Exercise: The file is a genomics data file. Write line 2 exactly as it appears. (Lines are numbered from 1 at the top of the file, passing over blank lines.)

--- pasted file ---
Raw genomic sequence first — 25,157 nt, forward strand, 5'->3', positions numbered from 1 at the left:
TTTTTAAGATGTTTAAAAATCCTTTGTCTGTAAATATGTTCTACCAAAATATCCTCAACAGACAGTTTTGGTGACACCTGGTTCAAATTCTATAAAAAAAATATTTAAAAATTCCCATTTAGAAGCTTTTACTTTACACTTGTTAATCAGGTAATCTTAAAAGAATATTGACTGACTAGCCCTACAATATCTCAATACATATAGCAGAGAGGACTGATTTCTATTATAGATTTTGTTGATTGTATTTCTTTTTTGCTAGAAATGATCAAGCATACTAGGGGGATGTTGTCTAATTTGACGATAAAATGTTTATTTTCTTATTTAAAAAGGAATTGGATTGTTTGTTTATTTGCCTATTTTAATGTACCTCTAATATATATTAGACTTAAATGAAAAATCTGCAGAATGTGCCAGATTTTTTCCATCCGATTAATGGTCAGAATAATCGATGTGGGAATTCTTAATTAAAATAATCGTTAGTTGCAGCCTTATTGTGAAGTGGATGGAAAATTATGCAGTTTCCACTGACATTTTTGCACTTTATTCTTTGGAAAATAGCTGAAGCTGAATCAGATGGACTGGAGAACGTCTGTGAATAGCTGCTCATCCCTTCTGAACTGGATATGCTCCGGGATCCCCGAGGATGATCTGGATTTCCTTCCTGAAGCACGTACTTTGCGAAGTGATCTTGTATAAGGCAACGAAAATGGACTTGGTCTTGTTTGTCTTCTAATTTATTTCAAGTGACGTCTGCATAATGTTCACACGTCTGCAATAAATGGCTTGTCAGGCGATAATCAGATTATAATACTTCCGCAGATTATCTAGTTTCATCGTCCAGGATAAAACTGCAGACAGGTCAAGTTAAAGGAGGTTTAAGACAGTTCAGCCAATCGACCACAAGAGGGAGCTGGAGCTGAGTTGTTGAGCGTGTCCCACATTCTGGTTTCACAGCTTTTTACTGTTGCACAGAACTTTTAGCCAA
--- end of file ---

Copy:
TTTTTAAGATGTTTAAAAATCCTTTGTCTGTAAATATGTTCTACCAAAATATCCTCAACAGACAGTTTTGGTGACACCTGGTTCAAATTCTATAAAAAAAATATTTAAAAATTCCCATTTAGAAGCTTTTACTTTACACTTGTTAATCAGGTAATCTTAAAAGAATATTGACTGACTAGCCCTACAATATCTCAATACATATAGCAGAGAGGACTGATTTCTATTATAGATTTTGTTGATTGTATTTCTTTTTTGCTAGAAATGATCAAGCATACTAGGGGGATGTTGTCTAATTTGACGATAAAATGTTTATTTTCTTATTTAAAAAGGAATTGGATTGTTTGTTTATTTGCCTATTTTAATGTACCTCTAATATATATTAGACTTAAATGAAAAATCTGCAGAATGTGCCAGATTTTTTCCATCCGATTAATGGTCAGAATAATCGATGTGGGAATTCTTAATTAAAATAATCGTTAGTTGCAGCCTTATTGTGAAGTGGATGGAAAATTATGCAGTTTCCACTGACATTTTTGCACTTTATTCTTTGGAAAATAGCTGAAGCTGAATCAGATGGACTGGAGAACGTCTGTGAATAGCTGCTCATCCCTTCTGAACTGGATATGCTCCGGGATCCCCGAGGATGATCTGGATTTCCTTCCTGAAGCACGTACTTTGCGAAGTGATCTTGTATAAGGCAACGAAAATGGACTTGGTCTTGTTTGTCTTCTAATTTATTTCAAGTGACGTCTGCATAATGTTCACACGTCTGCAATAAATGGCTTGTCAGGCGATAATCAGATTATAATACTTCCGCAGATTATCTAGTTTCATCGTCCAGGATAAAACTGCAGACAGGTCAAGTTAAAGGAGGTTTAAGACAGTTCAGCCAATCGACCACAAGAGGGAGCTGGAGCTGAGTTGTTGAGCGTGTCCCACATTCTGGTTTCACAGCTTTTTACTGTTGCACAGAACTTTTAGCCAA